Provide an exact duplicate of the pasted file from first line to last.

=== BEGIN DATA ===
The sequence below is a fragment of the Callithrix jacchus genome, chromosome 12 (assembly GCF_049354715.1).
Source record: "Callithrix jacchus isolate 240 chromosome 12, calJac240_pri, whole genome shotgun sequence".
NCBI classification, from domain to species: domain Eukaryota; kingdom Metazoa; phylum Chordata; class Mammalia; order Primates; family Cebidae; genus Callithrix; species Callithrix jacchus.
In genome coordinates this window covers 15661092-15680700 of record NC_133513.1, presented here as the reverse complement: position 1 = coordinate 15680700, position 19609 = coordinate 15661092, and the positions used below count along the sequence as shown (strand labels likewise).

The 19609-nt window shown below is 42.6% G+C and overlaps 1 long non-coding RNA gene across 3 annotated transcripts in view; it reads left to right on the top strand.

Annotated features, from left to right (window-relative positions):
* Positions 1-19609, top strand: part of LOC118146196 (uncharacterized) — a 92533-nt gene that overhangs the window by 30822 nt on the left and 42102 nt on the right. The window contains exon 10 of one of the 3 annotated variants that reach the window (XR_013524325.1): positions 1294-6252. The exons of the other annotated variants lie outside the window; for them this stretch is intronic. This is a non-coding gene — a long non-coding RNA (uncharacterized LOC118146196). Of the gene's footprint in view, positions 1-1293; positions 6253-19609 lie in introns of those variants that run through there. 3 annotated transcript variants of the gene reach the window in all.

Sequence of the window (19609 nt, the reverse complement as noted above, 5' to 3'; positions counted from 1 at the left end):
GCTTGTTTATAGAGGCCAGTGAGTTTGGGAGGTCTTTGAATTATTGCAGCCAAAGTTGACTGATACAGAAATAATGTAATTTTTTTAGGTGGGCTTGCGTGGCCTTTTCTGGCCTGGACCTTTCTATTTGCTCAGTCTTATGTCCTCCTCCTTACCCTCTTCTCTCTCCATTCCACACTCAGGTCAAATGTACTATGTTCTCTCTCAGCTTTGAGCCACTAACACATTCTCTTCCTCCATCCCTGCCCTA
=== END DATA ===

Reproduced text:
The sequence below is a fragment of the Callithrix jacchus genome, chromosome 12 (assembly GCF_049354715.1).
Source record: "Callithrix jacchus isolate 240 chromosome 12, calJac240_pri, whole genome shotgun sequence".
NCBI classification, from domain to species: domain Eukaryota; kingdom Metazoa; phylum Chordata; class Mammalia; order Primates; family Cebidae; genus Callithrix; species Callithrix jacchus.
In genome coordinates this window covers 15661092-15680700 of record NC_133513.1, presented here as the reverse complement: position 1 = coordinate 15680700, position 19609 = coordinate 15661092, and the positions used below count along the sequence as shown (strand labels likewise).

The 19609-nt window shown below is 42.6% G+C and overlaps 1 long non-coding RNA gene across 3 annotated transcripts in view; it reads left to right on the top strand.

Annotated features, from left to right (window-relative positions):
* Positions 1-19609, top strand: part of LOC118146196 (uncharacterized) — a 92533-nt gene that overhangs the window by 30822 nt on the left and 42102 nt on the right. The window contains exon 10 of one of the 3 annotated variants that reach the window (XR_013524325.1): positions 1294-6252. The exons of the other annotated variants lie outside the window; for them this stretch is intronic. This is a non-coding gene — a long non-coding RNA (uncharacterized LOC118146196). Of the gene's footprint in view, positions 1-1293; positions 6253-19609 lie in introns of those variants that run through there. 3 annotated transcript variants of the gene reach the window in all.

Sequence of the window (19609 nt, the reverse complement as noted above, 5' to 3'; positions counted from 1 at the left end):
GCTTGTTTATAGAGGCCAGTGAGTTTGGGAGGTCTTTGAATTATTGCAGCCAAAGTTGACTGATACAGAAATAATGTAATTTTTTTAGGTGGGCTTGCGTGGCCTTTTCTGGCCTGGACCTTTCTATTTGCTCAGTCTTATGTCCTCCTCCTTACCCTCTTCTCTCTCCATTCCACACTCAGGTCAAATGTACTATGTTCTCTCTCAGCTTTGAGCCACTAACACATTCTCTTCCTCCATCCCTGCCCTA